Emily (2) showed them how to fold a mini-zine and we provided them with a broader range of prompts – detailing ‘types’ of zine but not content. We then handed out more paper, pens, pencils, stamps and washi tape and everyone got stuck in. Unlike with the younger age group, rather than moving amongst them, each of us sat opposite the young people in the horseshoe and worked on our own zines, and chatted about theirs, the library and other things young people talk about. Everyone almost immediately had an idea, and again I gave them a time frame, with a ten minute warning, if they wanted their zines photocopied. Our warm up took a little longer with the other group, so they had a bit less time to zine in. Again, I would have liked to be able to take them down to work the photocopier. But instead I went down with the zines to copy whilst Emily (2), El and Brian plied them with biscuits and guided them through the feedback forms.
1/ We didn’t choose the age brackets, and in the future may do these differently. The majority of participants in the second workshop were 13, and I wonder if it would make sense to do one workshop that is 7-12, one that is 13-16 and then one that is 17-25 (for example). I think this might increase attendance of the older age group, whilst better allowing us to meet the needs of each.
2/ Extending the workshop by half an hour would allow us to take participants down to the photocopier in groups and show them how to photocopy their own work. This would get them interacting with the library, and also mean if they hadn’t finished they could come back and photocopy their zine at a later date. Library photocopiers are intimidating and so actively guiding them through opens up some of the community resources in the library.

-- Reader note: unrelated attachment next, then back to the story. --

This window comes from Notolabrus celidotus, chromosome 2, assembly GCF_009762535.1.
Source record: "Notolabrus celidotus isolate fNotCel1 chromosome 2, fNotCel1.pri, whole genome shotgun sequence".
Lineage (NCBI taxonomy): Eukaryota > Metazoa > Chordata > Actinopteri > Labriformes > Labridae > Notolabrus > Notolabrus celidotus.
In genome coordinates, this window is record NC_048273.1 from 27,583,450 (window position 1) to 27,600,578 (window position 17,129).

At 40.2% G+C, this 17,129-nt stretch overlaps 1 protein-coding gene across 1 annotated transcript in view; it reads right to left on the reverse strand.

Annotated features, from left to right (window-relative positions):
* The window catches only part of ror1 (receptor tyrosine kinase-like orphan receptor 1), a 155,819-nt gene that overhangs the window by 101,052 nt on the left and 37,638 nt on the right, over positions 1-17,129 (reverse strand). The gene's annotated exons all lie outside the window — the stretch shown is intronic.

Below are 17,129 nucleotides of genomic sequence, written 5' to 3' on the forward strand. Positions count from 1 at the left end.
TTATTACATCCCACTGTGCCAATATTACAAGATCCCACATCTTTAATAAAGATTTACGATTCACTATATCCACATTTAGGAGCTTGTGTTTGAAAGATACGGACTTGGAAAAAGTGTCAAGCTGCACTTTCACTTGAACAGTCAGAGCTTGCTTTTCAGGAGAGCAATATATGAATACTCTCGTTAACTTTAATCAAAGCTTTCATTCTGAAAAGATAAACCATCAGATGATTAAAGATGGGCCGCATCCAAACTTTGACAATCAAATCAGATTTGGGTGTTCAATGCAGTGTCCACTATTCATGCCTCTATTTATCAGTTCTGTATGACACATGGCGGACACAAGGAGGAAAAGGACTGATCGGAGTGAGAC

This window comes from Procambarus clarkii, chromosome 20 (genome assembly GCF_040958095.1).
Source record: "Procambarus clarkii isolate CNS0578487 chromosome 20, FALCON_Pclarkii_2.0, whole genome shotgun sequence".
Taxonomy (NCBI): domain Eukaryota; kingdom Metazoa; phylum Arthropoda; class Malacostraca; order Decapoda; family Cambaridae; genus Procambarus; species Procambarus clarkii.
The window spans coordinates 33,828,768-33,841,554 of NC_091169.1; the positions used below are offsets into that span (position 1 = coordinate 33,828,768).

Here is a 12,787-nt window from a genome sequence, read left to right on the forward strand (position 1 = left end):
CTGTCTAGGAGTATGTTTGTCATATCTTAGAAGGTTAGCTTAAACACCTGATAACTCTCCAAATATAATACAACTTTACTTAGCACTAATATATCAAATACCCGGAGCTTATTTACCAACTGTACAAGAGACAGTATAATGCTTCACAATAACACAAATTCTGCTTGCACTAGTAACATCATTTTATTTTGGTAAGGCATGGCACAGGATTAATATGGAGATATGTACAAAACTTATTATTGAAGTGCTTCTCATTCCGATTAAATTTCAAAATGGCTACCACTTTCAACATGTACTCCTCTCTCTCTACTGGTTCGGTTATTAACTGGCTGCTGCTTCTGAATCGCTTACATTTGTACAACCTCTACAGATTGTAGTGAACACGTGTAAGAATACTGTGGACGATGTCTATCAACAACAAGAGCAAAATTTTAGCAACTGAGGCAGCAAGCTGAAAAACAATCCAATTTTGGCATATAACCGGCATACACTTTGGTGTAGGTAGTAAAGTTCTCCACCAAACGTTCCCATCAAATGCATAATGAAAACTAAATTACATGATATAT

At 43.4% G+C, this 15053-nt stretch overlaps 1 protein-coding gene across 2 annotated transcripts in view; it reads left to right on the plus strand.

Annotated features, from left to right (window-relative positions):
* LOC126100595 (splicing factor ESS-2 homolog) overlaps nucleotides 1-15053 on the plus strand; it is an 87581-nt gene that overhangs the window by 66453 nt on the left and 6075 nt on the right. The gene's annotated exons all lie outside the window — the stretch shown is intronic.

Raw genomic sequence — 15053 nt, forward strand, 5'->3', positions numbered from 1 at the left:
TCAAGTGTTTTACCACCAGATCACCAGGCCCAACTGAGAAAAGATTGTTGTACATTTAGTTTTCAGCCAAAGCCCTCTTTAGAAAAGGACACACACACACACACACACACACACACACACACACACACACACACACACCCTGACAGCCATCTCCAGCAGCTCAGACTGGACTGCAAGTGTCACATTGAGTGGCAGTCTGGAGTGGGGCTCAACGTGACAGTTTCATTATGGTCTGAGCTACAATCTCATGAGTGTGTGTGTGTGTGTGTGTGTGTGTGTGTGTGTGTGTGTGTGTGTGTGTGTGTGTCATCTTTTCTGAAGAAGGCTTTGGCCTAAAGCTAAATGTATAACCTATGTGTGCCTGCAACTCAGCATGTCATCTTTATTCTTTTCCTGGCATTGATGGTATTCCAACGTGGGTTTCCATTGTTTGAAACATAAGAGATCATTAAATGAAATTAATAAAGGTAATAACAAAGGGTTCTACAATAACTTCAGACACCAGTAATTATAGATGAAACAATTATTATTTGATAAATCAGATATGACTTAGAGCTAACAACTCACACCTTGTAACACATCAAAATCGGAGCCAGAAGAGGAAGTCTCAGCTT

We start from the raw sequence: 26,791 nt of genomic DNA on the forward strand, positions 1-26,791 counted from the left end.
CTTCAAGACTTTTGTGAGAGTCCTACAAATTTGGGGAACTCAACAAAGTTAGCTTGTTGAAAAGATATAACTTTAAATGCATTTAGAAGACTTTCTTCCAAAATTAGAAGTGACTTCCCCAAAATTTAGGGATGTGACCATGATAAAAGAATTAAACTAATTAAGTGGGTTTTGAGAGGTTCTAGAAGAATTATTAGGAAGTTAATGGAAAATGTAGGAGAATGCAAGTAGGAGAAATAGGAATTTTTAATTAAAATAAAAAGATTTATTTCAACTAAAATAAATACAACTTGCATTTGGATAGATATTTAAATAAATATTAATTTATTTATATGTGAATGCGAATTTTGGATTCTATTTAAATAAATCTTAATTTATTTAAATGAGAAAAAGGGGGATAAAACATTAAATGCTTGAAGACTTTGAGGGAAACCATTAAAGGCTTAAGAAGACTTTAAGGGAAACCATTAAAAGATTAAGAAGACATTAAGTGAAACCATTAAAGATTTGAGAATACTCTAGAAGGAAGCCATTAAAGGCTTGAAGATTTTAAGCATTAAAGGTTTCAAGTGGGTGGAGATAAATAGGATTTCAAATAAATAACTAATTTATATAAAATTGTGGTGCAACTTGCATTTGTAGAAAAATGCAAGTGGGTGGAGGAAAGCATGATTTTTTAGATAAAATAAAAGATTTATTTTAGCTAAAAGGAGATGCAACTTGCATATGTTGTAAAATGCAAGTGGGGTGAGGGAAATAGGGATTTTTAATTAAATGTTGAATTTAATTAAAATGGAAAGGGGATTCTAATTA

3/ Young people make AMAZING zines.
4/ Young people respond to activities that challenge and interest them. Often when young people are hard to engage or get bored doing an activity – its because the activity is boring! If you wouldn’t enjoy sitting and doing it, if it wouldn’t keep you entertained, then why would it a young person?
5/We really are going to have to come up with a system of marking zines as workshop appropriate if we want to avoid any more uncomfortable conversations about spermicide.
6/ Young people use technology and social media in amazing, creative ways. They are perfectly capable of exploring questions and issues of social media use critically and thoughtfully. One participant made a zine full of illustrations of all the characters he loves on YouTube. Another suggested, in his feedback, that having video game music playing would have helped him concentrate. We don’t need to draw a line between digital and analogue, between old and new media, ways of producing our own media, ways of telling stories. This is a false binary, a hierarchy of knowledge and media production that undermines what zines are fundamentally about. We can’t simultaneously champion cut-and-paste, DIY, make your own media, and the alternative narratives of zines and judge the media, and mediums, of young people. This isn’t the same as not critiquing them or not giving young people the space, perspective and the self-awareness to explore their relationship and use of technology. But I think we’ve yet to see the creative potential that will be unleashed as young people start to use social media and other developing technologies on their own terms, in their own ways. There’s a lot of doomsday attitudes to young people and media, but I am honestly excited and enthused to see what they do, and these workshops have only confirmed this feeling.
This is the powerpoint we used: Young People Zine Making Slide Show